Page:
Arabic Studies at Yale began a brilliant new phase with the appointment of Franz Rosenthal in 1956. His prodigious scholarly output included studies of Palmyrene and Aramaic, and numerous studies of Arab-Islamic civilization, including monographs on autobiography, historiography, the Classical heritage in Arabic, humor, gambling, knowledge, and drug use, as well as a three-volume translation of the Muqaddimah of Ibn Khaldun. Joel Kramer (Ph.D. 1967) then Dimitri Gutas joined the program as second Arabists under his aegis (1967, 1976).

The Department’s involvement with archaeology in the Near East began with Torrey’s excavations at Sidon (1900). Clay hoped for an expedition to Larsa or Uruk, but these did not materialize. Department faculty participated in the work and publication of the Jerash (Kraeling) and Dura Europos (Ingholt) projects, as well as Nippur (Goetze), and Toshka and Arminna in Nubia (Simpson). The Department’s first full-time appointment in archaeology was Richard Ellis (1964), succeeded by Harvey Weiss (1973), who directed excavations at Tell Leilan (ancient Shubat-Enlil) in Syria, beginning in 1979.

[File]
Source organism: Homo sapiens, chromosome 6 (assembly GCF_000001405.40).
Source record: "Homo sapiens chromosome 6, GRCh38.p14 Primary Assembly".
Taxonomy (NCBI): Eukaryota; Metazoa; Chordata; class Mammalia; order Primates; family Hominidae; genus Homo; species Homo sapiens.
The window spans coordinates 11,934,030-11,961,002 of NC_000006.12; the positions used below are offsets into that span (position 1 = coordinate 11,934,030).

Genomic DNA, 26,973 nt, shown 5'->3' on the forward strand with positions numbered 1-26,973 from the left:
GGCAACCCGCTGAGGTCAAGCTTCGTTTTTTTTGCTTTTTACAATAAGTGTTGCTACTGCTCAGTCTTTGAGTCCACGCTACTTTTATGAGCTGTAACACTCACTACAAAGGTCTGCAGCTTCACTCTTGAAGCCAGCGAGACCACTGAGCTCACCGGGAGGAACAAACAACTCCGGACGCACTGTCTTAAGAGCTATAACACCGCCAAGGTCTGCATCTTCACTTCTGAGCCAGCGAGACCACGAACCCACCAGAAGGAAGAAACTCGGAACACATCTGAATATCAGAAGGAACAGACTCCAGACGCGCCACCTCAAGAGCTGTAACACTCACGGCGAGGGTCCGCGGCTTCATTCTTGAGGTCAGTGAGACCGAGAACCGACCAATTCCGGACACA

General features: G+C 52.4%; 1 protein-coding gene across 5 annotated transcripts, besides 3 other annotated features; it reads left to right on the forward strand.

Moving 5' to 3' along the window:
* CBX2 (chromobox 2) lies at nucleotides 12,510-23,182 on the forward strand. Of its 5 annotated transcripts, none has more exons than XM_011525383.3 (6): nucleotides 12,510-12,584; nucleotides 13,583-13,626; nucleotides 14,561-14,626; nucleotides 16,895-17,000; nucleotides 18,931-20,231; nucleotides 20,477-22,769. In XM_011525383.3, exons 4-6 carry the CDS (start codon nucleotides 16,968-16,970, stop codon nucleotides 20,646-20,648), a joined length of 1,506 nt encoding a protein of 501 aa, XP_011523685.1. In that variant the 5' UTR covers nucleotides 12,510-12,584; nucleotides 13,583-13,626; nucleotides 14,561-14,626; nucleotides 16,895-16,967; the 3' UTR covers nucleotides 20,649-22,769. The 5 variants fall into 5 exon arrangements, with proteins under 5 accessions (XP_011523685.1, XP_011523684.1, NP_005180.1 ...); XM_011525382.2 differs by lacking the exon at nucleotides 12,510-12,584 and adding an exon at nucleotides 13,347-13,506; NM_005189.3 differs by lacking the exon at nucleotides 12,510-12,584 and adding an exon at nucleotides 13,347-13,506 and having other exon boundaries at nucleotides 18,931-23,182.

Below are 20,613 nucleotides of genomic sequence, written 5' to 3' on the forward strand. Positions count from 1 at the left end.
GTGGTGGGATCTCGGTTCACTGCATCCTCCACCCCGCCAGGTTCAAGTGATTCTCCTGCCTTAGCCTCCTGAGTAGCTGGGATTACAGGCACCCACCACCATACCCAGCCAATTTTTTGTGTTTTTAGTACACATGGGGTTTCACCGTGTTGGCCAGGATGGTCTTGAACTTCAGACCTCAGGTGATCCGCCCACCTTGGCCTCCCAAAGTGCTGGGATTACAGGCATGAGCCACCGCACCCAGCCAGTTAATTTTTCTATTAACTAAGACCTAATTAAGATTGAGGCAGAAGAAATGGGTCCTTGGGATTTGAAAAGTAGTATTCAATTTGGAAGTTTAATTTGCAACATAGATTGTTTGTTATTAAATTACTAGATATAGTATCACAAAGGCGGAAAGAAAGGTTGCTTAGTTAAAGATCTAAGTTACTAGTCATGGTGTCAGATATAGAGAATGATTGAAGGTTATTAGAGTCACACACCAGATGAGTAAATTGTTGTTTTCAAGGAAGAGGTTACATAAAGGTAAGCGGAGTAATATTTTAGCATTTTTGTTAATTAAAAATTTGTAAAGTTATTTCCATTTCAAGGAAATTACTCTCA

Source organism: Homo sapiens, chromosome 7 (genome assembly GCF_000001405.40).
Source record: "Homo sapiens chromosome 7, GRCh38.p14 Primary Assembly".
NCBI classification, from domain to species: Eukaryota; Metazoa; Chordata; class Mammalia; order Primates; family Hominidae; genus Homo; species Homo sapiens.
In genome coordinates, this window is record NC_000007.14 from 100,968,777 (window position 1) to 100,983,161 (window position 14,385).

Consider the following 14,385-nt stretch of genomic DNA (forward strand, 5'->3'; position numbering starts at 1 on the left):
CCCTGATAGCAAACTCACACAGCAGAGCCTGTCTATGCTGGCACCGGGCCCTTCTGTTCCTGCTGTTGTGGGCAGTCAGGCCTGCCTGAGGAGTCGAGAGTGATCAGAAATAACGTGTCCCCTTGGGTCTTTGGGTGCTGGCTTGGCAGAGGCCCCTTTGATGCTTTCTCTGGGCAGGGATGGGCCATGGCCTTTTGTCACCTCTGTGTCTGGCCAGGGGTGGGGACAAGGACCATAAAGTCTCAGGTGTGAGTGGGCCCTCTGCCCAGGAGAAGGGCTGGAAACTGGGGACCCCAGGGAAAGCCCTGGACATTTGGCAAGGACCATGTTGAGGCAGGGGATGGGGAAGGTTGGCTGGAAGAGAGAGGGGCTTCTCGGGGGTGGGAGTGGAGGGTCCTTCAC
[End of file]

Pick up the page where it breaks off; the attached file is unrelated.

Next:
Assyriology flourished in the 1960s and 1970s with William W. Hallo (1962) and Jacob J. Finkelstein (1965), supported by Harry Hoffner (1969). Hallo’s numerous publications spanned Sumerian and Akkadian, Biblical and Judaic Studies, and Near Eastern history; forty-five of his essays on Sumerian culture alone were republished in The World’s Oldest Literature (2010). His three-volume anthology, The Context of Scripture (1997-2002), demonstrated his interest in comparative study, his translation of Franz Rosenzweig’s The Star of Redemption (1971) his scholarly commitment to Judaism. Finkelstein’s research interests lay in Old Babylonian documents, cuneiform law, and Mesopotamian intellectual culture. Characteristic of his broad research interests was his long-term project “The Goring Ox,” a study of the legal principle of “deodand” from antiquity to modern American jurisprudence, portions of which were published after his untimely death. Hoffner, best known as a Hittitologist, carried forward Yale’s tradition in that field, and taught other languages as well, including Akkadian and Egyptian. Asger Aaboe, jointly appointed with History of Science (1961), taught Mesopotamian mathematics and astronomy.